This building of an alternative narrative being is not only challenged by the disastrous failures of european attempts to do so but is also internally riven by the structural and historical aspects and the appeal to experience. This is very much visible with the reception of Fanon’s work – how he is to be read in relation to the shared or specific structures of colonialism and the ways he inherits but also critiques Hegel on the one hand and Merleau-Ponty on the other. This distinction between history and experience again casts a certain light on the confusion or collapse of apocalypse and extinction.

Thomas Moynihan’s new book X-Risk spends a great deal of time holding up the distinction between apocalypse as the sense of an end and extinction as the end of sense. Going extinct can be experienced but being extinct cannot be experienced while one can experience the end of one’s world or witness the ending of another world. Confusing apocalypse and extinction can also have the consequence of seeing extinction as a future event rather than as a slow continuous and already ongoing process. Planetary history bolsters that view in the sense of thinking extinction in terms of the KT impact which annihilated the dinosaurs.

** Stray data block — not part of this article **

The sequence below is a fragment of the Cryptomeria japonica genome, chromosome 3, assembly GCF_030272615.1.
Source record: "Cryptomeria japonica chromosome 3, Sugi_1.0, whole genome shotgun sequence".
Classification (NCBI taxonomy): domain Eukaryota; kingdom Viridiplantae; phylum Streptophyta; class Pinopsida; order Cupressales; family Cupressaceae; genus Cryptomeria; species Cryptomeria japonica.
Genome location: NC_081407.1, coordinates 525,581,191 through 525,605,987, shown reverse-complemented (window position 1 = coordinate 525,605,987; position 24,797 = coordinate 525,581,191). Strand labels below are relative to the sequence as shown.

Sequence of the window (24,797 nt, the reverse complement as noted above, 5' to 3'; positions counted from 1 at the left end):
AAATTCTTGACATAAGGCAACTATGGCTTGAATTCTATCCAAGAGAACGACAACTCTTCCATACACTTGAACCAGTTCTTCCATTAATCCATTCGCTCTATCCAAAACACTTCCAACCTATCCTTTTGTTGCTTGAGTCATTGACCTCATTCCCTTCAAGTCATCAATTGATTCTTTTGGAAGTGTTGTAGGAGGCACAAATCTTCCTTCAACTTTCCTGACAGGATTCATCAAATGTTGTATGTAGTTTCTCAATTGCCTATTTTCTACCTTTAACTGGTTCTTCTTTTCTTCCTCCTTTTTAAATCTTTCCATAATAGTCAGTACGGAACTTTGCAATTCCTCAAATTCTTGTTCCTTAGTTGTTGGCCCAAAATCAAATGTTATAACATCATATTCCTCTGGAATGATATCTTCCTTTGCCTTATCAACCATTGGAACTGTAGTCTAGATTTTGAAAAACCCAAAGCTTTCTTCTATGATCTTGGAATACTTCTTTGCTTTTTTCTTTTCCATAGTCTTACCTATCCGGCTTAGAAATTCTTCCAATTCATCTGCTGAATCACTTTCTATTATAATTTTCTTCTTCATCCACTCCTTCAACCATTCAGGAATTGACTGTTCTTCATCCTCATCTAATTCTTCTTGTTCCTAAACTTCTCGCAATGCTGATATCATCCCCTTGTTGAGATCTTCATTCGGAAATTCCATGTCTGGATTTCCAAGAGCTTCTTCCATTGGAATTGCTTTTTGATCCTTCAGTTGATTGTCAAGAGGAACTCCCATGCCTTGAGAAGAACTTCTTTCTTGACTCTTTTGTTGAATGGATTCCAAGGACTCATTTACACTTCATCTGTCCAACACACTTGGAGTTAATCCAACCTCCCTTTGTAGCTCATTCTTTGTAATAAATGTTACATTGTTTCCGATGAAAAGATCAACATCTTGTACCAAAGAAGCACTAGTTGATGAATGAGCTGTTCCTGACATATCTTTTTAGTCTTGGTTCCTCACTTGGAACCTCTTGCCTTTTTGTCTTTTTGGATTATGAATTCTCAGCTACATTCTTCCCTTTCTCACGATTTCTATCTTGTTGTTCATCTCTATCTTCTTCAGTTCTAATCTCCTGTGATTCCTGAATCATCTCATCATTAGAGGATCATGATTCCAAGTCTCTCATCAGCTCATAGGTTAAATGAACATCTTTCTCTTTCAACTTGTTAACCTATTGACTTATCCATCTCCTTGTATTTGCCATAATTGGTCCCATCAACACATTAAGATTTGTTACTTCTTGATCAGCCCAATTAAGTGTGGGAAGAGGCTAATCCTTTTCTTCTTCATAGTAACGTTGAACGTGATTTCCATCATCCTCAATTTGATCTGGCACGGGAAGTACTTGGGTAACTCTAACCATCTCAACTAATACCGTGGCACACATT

And yet because so many indigenous people and people of color have experienced genocide and apocalypse and because they are often facing the brunt of the effects of climate change and their uneven distribution, one can see why extinction might be viewed as a western or scientistic category. I believe it is mistake to deny the universality of extinction but it is also deeply flawed to be confused by those who might reject any ill-conceived universalism that is historically or globally myopic.



2 Responses to “Colonial Ends/Ends of Life (pt 1)”


  1. 1 review of X-Risk: How Humanity Discovered Its Own Extinction by Thomas Moynihan (2020 Urbanomic Press) – _o_megatiron
  2. 2 1690 – X-Risk: How Humanity Discovered Its Own Extinction by Thomas Moynihan (2020 book) | TimeSpace Warps